Bay Crossings Article

Help Stop Sewage Pollution in San Francisco Bay

By 
Sejal Choksi-Chugh
From the March 2018 edition of Bay Crossings

If you discover a sewage spill in Oakland—or have reported a spill in the past to Oakland city officials—please report it to Baykeeper.

Sewage spilled into city streets generally ends up in San Francisco Bay. Spilled sewage is sometimes inappropriately washed down a nearby storm drain, or the sewage may be carried to the storm drain by rain. Most storm drains empty into the Bay, or creeks that flow to the Bay, with no filtering or treatment.

Under a legally-binding agreement with Baykeeper and the Environmental Protection Agency, Oakland is required to upgrade its sewer infrastructure in order to keep sewage pollution out of the Bay. City officials are supposed to report all spills to show whether the city is making progress. But recent news investigations found that Oakland officials failed to report spills of hundreds of thousands of gallons of sewage and may have falsified data.

Raw sewage entering the Bay causes serious harm. Sewage contains bacteria, viruses and other pathogens. When windsurfers, swimmers, boaters, fishermen and others come in contact with water contaminated with raw sewage, it can cause persistent skin and sinus infections and painful stomach disorders. Sewage can also deplete oxygen in the Bay, threatening fish, seals, other sea creatures and plant life.

The primary cause of sewage pollution in the Bay is broken Bay Area sewer systems. That’s why, starting 15 years ago, Baykeeper sued Bay Area sewer agencies, including Oakland’s, with bad records for sewage spills. We secured legally-binding agreements requiring agencies serving 20 cities to repair leaky pipes, replace broken ones and upgrade sewage treatment plants on a year-by-year timetable.

Some cities have made real progress. For example, before Baykeeper took action, San Carlos’s sewer agency, over a five-year period, had spilled more than 62,000 gallons of raw sewage into neighborhoods, streets and the Bay. San Carlos has since made required repairs and is no longer illegally polluting the Bay with sewage.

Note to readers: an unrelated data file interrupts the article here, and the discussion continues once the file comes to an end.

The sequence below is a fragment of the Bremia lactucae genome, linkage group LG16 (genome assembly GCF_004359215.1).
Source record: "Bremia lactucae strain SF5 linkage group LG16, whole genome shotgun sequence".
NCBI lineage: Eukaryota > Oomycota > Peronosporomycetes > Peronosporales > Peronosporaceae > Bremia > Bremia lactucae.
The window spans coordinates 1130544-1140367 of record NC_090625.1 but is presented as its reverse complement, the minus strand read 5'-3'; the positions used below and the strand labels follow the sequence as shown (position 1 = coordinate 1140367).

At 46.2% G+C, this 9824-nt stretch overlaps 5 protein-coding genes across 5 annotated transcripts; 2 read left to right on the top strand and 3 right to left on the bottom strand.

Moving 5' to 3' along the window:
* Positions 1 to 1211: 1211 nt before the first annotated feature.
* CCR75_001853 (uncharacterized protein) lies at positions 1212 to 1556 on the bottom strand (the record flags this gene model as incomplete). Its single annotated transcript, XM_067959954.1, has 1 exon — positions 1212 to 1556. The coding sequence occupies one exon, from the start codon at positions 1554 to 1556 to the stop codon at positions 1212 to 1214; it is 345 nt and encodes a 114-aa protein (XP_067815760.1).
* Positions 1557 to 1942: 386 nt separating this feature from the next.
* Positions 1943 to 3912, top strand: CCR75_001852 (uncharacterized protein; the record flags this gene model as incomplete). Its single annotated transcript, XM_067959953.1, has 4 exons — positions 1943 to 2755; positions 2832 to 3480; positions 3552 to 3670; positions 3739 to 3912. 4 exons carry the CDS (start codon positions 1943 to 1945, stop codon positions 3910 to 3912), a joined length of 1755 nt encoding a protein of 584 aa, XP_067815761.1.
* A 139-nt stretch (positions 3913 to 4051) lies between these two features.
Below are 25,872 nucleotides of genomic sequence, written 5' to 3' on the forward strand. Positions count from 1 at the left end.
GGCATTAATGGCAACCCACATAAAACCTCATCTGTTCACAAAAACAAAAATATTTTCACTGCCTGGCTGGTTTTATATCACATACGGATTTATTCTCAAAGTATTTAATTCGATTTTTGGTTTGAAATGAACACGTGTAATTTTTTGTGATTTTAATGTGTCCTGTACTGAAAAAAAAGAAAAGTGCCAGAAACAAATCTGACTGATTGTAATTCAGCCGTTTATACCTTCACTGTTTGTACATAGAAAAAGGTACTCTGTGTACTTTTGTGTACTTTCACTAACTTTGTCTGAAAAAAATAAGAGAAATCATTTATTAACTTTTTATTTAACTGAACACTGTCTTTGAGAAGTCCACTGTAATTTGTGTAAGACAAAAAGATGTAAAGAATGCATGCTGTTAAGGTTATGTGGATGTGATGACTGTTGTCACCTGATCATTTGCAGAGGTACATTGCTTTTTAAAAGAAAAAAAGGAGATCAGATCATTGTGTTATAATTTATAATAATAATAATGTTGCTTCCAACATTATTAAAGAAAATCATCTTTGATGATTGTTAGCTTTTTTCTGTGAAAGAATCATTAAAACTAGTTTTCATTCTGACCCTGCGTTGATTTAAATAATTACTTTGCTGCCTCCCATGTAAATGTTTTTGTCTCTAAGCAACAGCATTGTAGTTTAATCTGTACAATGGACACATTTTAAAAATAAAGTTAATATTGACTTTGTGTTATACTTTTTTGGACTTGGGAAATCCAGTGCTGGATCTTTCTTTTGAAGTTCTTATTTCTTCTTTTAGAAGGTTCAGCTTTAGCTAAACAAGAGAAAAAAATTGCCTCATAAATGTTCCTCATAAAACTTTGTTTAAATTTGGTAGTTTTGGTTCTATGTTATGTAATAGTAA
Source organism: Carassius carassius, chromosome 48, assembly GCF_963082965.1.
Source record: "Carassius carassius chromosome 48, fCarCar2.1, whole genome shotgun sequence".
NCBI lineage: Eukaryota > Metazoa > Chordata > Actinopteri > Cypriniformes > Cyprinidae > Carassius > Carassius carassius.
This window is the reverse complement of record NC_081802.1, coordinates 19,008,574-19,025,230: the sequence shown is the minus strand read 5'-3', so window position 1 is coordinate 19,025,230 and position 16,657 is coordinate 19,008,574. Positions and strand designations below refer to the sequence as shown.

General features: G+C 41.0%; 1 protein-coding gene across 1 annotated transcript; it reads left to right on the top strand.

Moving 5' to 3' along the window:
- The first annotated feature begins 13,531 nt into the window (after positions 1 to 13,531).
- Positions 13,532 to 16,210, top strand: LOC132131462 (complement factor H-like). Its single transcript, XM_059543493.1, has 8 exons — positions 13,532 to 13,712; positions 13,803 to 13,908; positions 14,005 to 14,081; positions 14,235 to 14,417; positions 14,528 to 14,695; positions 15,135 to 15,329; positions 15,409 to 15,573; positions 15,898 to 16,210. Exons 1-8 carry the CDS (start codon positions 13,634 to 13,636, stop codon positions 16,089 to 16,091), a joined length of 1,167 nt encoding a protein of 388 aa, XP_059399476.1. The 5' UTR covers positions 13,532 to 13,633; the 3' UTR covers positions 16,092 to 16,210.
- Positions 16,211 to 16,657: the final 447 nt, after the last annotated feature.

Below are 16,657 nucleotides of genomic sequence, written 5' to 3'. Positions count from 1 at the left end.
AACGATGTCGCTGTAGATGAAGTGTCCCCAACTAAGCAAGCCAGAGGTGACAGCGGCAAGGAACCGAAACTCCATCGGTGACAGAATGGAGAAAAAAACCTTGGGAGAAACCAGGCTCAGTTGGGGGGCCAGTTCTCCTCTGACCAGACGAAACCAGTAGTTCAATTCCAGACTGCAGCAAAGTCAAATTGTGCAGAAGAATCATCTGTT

But it’s hard to tell if Oakland has made similar progress. The initial news accounts indicate officials have withheld and falsified spill documents, which means their reports to us are wrong and based on incorrect information. So Baykeeper is asking the public to help us find out how much pollution Oakland’s sewer pipes are causing. We’ll use this information to hold Oakland accountable and exert pressure to repair the city’s sewer infrastructure and keep sewage out of the Bay.

Let us know about Oakland sewage spills from 2012 to the present by clicking “Report Pollution” at baykeeper.org, e-mailing hotline@baykeeper.org, or calling 1-800-KEEP-BAY (1-800-533-7229).

And even if you’re not in Oakland, you can help stop sewage pollution from any Bay Area location, using the tips below.

How You Can Prevent Sewage Pollution

  • Avoid putting fats, oils or grease down the drain. They clog both your plumbing and the sewer system, causing backups and sewage spills.
  • If you own a home, make sure the pipe that connects your home to the street sewer pipes isn’t causing sewage leaks. If it is, you can have it inspected and replaced. Contact your sewer agency to find out if they have pipe replacement assistance programs. EBMUD customers can find information at www.eastbaypsl.com.
  • Report sewage spills to city officials and to Baykeeper’s pollution hotline.
  • Support funding increases for upgrades of your local sewer system that keep pollution out of San Francisco Bay.

Photo by Joel Williams